The way we speak...

We all know the language we use in various aspects of our life can have big impacts on the messages we are trying to convey. Certain words mixed with the body language to match, can convey anger, happiness, love, gratitude, or frustration. However, how much do we think about the subtle impacts of language on the messages we are trying to convey? Have you ever observed your friend, partner, son, or daughter act like a different person in the presence of different friendship groups? Yes, we all do it unconsciously, having an inbuilt radar to navigate social norms and expectations.

A few years ago, my workplace at the time - Kieser, invited a guest speaker to give a talk on the DiSC model of human behaviour. The premise of this model is that everyone is a blend of 1-3 styles – dominant, influential, conscientious, and steady. The key take home point that I have often reflected upon since, was that when you are trying to communicate with someone to convince them of a certain point, it is not your style that is important, it is theirs. Take for example, those type A personalities that would often fall into the ‘D’ category. They are often leaders; outgoing, ambitious, and competitive. The messages that they take on board are direct and to the point, delivered with confidence. Unlike an ‘I’ category who appreciates some small talk or banter, they do not like beating around the bush. Someone that falls into the ‘I’ category likes a bit of camaraderie, some preamble. They want to be asked how their weekend was. So, in the context of communication it does not matter what category I fall into, I need to adapt to suit the person I am talking to. After all, it does not matter what you know if you cannot communicate it.

Now in the context of health practitioners, what we say to patients can have massive impacts on the outcomes we are trying to achieve. Personality traits, such as those outlined in the DiSC model need to be taken into consideration. This can be inferred by a skilled practitioner during the patient’s history taking but it starts from the minute you greet them. This is because it is important to establish rapport with the patient. Clinicians understand this and so do patients. This is a whole topic in itself, which is very much supported by the research. But what is also important is the fact that what clinicians say can have a longer lasting impact than one might think.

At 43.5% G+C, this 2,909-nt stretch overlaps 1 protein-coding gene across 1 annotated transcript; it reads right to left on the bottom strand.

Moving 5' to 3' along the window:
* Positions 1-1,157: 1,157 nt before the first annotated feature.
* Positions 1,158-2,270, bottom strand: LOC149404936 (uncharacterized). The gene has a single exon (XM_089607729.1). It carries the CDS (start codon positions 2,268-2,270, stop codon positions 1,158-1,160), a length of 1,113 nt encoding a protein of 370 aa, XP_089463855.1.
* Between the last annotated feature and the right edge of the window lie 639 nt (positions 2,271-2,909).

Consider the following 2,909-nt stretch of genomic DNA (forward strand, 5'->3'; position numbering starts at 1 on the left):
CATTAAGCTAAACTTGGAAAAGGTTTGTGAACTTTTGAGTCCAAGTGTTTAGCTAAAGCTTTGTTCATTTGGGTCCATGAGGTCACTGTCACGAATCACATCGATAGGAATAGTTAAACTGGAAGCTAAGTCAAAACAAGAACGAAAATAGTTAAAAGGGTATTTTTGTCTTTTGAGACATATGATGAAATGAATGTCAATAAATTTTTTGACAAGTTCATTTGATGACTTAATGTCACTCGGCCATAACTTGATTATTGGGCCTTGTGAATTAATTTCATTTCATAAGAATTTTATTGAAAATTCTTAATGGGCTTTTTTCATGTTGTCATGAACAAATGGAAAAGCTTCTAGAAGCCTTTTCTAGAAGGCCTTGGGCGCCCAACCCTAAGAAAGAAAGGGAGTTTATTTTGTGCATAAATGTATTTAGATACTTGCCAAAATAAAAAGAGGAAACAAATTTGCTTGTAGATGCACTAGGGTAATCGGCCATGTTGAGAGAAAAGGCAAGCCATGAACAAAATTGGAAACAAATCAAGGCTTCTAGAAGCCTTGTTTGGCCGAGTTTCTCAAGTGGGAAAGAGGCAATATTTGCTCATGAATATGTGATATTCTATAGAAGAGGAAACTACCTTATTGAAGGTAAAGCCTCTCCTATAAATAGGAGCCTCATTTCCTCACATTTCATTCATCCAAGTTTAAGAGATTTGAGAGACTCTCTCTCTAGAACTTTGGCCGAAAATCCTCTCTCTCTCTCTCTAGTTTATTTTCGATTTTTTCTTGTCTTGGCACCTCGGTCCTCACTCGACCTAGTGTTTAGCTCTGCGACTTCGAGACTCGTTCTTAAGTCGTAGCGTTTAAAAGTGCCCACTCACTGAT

One of the common things I say to patients is that ‘I will never tell you that you never be able to do X because of Y. ‘X’ can be running, swimming, playing golf – whatever the goal a patient has. ‘Y’ is the injury or condition that they are presenting with. Why do I never say this to patients? Because by telling someone they cannot do something because of Y, then often they will not be able to do it. The number of times that patients have come to me and said, I was told I would never do X again, is more than I can count. I have had cases where a patient says that they have been told they will never walk again or that they will be wheelchair bound by a certain age. This is not to say that the clinician did tell them that, or that the patient is lying. More so, it is that messages can be distorted at the time and over time as well. What we say as clinicians can have well-meaning intent but often, mean something quite different to the patient.

Barker, Reid and Lowe (2009) looked at exactly this, using focus groups, made up of people with and without a history of low back pain and various practitioners including physiotherapists, chiropractors, GPs and osteopaths. The words that they looked at are shown below. Matt Low surmised what they found in an excellent table that breaks down how these different words with similar intent, can have different impacts and meanings for the patient.

Barker, Reid, Lowe (2009). Divided by a common lanugage

For example, the term ‘acute’ to a patient may mean localised to a particular area. To some it could mean quite mild pain while others thought the term meant more severe pain. On the other hand, health practitioners use the term to describe recent pain lasting less than six weeks. ‘Chronic’ pain can hold similar confusion, which I have described in my previous blog on pain. It is a term that often conjures up thoughts of enduring, high levels of pain, whereas the real definition of chronic is pain that lasts longer than three months. Another common example is when patients come to me saying that they were told it was ‘wear and tear’ in the joint, with the corresponding impression being that there is not much that can be done about it. Conversely this actually just happens as we get older but doesn't necessarily mean that you will have pain from it. Think of it as 'wrinkles on the inside.' I could go on with examples, similar things happening with words such as instability, out of alignment, disc bulge, slipped disc etc but you get the idea.

So next time, as a therapist, think twice about the words that you use. As a patient, I encourage you to speak up if you do not understand something or want to check that your understanding of what they meant, is indeed correct.


Barker, K., Reid, M., Minns Lowe C.J. (2009) Divided By A Common Language? A Qualitative Study Exploring The use Of Language By Health Professionals Treating Back Pain. BMC Musculoskeletal Disorders: 10, 1-10.

#physiotherapy #language #education

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